Wet Coop

Lavender6

Chirping
Jul 5, 2021
92
166
86
Mount Vernon KY
Where, exactly, did the water get in?

The plastic might be the problem because the roof looks good and the vents look reasonably well-sheltered.

Can you stretch a tarp over the coop from that wooden wall down to the fence posts instead of wrapping the coop? It would work on the same principle as a rain fly for a tent.
The tin I used was from an old barn. I don't think my husband sealed the screw holes good enough. He just came back with plastic. We are going to use it till we can enough sealer to put all over the roof. Since it is built from pallets, it is necessary for the plastic to be on the outside. We have straight line winds. We are on a hill between two ridges and it blows straight through.
 

Lavender6

Chirping
Jul 5, 2021
92
166
86
Mount Vernon KY
Where, exactly, did the water get in?

The plastic might be the problem because the roof looks good and the vents look reasonably well-sheltered.

Can you stretch a tarp over the coop from that wooden wall down to the fence posts instead of wrapping the coop? It would work on the same principle as a rain fly for a tent.
Probably if you could tie it. We have extremely high winds here at times
 

3KillerBs

Enabler
Premium Feather Member
12 Years
Jul 10, 2009
11,958
31,389
1,116
North Carolina Sandhills
My Coop
My Coop
Probably if you could tie it. We have extremely high winds here at times

I wonder if you could put up some pallets on the upwind side to act as a windbreak?

A row of them could be leaned against each other in an A-frame arrangement to make a secure structure and the chickens would enjoy both perching on them and hiding under them while out in the run -- serving two purposes at once.
 

Lavender6

Chirping
Jul 5, 2021
92
166
86
Mount Vernon KY
I wonder if you could put up some pallets on the upwind side to act as a windbreak?

A row of them could be leaned against each other in an A-frame arrangement to make a secure structure and the chickens would enjoy both perching on them and hiding under them while out in the run -- serving two purposes at once.
That side of the coop is outside of the run. I will broaden the fence out past it in the spring, but for now it is closed off. I just got those chickens in the spring and I have been through hell and back LOL. I seem to always find out something when it was past time I should have known it. Like those darn mites, I didn't find out about them until they had about taken over. They had them when they came. Has cost a mint plus a lot of time dealing with that. Now that is under control... now this...I don't regret getting them though. I love my girls! Thank you for helping me!!!!
 

BjAngel

Songster
6 Years
May 27, 2015
16
29
104
Hello. I built a new coop out of pallets. I used all used materials. I used some barn tin that I had and up to this point my coop has been dry and worked beautifully. I also insulated it with plastic, cardboard and wrapped my whole coop in tarps. The problem is yesterday we had treacherous downpours and the tin leaked. It didn't get my litter wet but the cardboard on the back and one of my nesting boxes got wet, not soaked but wet none the less. The roof lumber is wet also. It was 75° yesterday. Today it is going to rapidly drop and tonight it will be 23°. I am going to change out the cardboard and try to stop the leak. I am afraid that moisture that is in the coop will cause frostbite. I am wondering what I should do with that roof being wet because no way will it dry out before dark. Could I paint it, or cover it with plastic inside? I am really concerned my girls will get sick. Any advice would be greatly appreciated.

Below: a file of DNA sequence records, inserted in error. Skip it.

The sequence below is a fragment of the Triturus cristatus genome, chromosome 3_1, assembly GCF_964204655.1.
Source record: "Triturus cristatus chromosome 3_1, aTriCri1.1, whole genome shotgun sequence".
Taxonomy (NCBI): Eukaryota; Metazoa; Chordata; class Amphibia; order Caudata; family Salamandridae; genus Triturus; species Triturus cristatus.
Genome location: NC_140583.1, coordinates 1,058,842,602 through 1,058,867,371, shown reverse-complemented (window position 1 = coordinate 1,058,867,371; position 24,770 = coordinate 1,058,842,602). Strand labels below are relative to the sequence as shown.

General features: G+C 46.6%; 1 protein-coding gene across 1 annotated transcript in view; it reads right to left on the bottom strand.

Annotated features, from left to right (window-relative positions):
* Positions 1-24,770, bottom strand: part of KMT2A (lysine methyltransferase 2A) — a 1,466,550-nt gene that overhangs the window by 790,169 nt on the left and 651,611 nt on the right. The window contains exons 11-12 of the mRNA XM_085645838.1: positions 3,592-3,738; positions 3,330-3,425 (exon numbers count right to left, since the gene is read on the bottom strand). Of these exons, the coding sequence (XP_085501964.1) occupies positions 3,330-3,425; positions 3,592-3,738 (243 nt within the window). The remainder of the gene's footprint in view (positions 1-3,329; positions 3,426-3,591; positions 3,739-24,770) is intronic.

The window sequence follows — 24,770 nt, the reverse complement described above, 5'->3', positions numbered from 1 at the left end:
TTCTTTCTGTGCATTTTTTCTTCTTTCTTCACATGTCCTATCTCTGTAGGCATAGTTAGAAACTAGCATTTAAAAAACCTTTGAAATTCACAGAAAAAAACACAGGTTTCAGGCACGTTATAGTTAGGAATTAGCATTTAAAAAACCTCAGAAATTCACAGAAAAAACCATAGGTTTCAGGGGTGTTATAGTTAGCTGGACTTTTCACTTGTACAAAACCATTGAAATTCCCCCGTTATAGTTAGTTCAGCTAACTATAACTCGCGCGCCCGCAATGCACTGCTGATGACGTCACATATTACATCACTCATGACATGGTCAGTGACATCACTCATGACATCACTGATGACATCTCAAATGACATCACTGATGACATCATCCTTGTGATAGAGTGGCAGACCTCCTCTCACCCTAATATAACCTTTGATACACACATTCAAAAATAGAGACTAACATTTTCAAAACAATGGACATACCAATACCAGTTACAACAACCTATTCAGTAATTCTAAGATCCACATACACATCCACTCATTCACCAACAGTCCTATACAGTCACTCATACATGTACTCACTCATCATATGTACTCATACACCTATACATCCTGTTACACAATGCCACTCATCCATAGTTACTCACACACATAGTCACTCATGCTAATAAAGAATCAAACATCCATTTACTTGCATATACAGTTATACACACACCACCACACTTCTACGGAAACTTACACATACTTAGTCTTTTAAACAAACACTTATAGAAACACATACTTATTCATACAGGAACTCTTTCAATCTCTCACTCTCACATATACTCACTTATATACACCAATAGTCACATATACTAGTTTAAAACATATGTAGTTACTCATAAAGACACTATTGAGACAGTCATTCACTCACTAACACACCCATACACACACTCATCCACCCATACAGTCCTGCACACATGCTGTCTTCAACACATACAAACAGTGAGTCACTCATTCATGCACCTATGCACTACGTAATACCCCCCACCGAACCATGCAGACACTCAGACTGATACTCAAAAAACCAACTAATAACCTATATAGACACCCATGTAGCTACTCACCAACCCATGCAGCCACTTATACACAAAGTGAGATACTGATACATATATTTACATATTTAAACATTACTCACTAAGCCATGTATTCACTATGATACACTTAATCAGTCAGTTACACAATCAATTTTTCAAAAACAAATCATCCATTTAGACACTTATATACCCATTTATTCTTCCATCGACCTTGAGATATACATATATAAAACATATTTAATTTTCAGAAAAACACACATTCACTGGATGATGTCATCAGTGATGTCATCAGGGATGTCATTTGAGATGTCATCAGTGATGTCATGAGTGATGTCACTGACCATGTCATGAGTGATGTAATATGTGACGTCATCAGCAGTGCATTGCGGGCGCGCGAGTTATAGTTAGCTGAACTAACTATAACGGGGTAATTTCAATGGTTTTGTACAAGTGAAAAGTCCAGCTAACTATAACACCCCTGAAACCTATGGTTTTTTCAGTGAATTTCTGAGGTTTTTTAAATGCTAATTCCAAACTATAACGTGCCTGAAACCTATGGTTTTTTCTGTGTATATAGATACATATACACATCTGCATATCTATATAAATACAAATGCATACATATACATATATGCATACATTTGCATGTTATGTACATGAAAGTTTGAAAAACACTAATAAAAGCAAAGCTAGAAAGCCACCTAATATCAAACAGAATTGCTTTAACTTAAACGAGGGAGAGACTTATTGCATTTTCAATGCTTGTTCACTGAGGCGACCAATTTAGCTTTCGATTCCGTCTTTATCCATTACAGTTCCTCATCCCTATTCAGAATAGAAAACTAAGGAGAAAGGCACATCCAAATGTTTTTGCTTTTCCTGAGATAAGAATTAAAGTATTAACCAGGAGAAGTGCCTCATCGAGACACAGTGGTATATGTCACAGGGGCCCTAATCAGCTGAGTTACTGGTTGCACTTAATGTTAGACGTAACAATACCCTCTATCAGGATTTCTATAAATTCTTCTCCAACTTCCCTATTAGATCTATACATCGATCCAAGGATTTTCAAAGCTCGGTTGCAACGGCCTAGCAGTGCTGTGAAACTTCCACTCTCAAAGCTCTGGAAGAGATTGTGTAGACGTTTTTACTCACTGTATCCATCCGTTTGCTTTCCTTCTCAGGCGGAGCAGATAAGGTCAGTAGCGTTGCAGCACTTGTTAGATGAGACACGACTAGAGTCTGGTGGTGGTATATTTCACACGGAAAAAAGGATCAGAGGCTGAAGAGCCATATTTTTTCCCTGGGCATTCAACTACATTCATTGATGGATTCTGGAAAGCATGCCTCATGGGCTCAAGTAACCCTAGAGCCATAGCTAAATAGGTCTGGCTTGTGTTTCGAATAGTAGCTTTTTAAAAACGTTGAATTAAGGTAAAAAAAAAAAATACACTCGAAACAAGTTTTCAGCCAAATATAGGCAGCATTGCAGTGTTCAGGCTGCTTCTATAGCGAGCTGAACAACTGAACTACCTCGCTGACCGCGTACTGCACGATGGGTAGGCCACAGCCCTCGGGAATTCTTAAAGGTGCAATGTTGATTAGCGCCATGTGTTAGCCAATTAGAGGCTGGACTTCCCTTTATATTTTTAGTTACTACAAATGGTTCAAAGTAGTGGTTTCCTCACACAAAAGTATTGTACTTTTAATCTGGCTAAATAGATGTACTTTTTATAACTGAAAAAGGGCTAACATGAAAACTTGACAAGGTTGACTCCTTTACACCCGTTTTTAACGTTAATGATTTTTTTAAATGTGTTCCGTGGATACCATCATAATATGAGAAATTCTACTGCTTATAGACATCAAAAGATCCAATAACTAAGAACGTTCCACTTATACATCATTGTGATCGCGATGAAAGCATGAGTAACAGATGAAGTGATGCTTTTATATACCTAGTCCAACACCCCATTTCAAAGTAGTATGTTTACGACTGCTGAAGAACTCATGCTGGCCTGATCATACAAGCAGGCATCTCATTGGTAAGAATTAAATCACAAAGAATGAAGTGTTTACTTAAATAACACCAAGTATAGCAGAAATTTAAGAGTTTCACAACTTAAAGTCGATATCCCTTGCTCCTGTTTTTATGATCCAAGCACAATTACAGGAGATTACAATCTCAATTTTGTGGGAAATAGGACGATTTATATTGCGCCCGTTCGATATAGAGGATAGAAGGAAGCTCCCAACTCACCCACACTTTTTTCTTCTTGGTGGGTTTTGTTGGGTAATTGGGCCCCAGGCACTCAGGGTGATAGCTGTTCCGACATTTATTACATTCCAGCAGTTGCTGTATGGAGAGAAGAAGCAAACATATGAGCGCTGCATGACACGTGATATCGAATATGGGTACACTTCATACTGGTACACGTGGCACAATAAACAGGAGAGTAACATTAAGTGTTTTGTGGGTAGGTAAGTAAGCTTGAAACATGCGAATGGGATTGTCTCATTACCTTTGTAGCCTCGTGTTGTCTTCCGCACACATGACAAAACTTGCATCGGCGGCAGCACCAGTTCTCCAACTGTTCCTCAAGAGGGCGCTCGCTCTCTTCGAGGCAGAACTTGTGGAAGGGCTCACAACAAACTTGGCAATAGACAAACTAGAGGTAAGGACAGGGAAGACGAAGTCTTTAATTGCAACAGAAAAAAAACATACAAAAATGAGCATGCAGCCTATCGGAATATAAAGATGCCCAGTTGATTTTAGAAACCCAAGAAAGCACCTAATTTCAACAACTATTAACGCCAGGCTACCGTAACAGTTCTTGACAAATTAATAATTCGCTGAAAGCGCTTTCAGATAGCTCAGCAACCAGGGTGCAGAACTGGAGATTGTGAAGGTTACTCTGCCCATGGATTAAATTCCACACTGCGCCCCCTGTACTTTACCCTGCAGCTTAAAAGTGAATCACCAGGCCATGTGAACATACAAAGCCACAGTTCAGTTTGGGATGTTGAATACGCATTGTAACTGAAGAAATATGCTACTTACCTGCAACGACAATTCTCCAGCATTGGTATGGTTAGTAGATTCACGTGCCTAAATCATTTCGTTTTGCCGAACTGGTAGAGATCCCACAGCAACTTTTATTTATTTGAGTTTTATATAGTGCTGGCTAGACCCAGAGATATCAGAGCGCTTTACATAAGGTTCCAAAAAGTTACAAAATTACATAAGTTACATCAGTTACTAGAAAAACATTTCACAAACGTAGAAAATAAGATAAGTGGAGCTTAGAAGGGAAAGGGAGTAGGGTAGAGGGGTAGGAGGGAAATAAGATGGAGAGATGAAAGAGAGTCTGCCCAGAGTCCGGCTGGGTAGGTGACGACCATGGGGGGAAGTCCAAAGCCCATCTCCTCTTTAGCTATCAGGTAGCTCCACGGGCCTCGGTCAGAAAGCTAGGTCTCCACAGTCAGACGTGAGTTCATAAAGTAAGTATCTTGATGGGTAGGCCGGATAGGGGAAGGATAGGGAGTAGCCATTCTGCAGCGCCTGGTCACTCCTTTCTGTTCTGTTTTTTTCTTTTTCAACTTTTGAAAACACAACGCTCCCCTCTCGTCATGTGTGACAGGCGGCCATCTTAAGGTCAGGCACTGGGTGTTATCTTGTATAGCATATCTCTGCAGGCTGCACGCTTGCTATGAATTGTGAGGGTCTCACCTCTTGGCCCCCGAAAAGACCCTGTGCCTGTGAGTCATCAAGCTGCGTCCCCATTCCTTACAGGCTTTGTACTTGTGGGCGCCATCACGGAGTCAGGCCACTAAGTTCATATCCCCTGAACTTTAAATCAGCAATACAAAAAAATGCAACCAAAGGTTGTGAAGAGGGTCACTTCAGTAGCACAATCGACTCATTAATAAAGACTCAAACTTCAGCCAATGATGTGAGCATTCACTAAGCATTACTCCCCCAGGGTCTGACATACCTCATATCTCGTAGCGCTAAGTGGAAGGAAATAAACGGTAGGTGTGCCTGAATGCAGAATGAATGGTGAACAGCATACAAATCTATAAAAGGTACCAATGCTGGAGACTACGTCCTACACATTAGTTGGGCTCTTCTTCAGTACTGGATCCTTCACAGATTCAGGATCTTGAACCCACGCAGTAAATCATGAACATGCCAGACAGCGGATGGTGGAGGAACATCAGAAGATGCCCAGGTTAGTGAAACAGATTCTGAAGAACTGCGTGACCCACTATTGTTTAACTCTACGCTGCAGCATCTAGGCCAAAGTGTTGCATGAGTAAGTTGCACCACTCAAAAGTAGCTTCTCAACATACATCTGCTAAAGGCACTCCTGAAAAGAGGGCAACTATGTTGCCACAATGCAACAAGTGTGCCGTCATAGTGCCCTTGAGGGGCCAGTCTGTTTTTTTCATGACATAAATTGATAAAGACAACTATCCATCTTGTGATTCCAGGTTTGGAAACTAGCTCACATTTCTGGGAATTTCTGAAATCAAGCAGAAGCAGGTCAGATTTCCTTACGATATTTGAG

Hello KY neighbor from London with the heavy rain lately its hard to keep everything perfectly dry. You have a very nice coup that should keep all the chicks happy
 

rosemarythyme

Scarborough Fair
5 Years
Jul 3, 2016
18,221
37,013
1,062
WA, Pac NW
My Coop
My Coop
The question I wonder is the bare wood enough to protect from the terrential rain?
Depends on the wood but yes bare, untreated wood can be adequate rain protection. I have a 5 yr old dismantled unpainted/treated cedar prefab that's holding up fine even with my typical PacNW wet weather - my chickens have used it as a rain shelter for years and I even brood chicks out in the rain with it.

I think the issue is both the cardboard (water sponge) and plastic (condensation collector) are holding in extra moisture in the coop. At 23F, with very good ventilation (but no drafts) you really shouldn't be getting frostbite even if a bit of dampness leaks into the coop.
 

Lavender6

Chirping
Jul 5, 2021
92
166
86
Mount Vernon KY
Depends on the wood but yes bare, untreated wood can be adequate rain protection. I have a 5 yr old dismantled unpainted/treated cedar prefab that's holding up fine even with my typical PacNW wet weather - my chickens have used it as a rain shelter for years and I even brood chicks out in the rain with it.

I think the issue is both the cardboard (water sponge) and plastic (condensation collector) are holding in extra moisture in the coop. At 23F, with very good ventilation (but no drafts) you really shouldn't be getting frostbite even if a bit of dampness leaks into the coop.
I took a lighter out today and closed myself in the coop. I struck the lighter and there was a little movement in the flame but very little. At the very top the flame was more bend over. The draft was at the top only. Where they perch and on the floor was very little flicker. I removed a lot of the plastic inside and just left the tarp on the outside and stapled some of my feed bags around that I have save.
 

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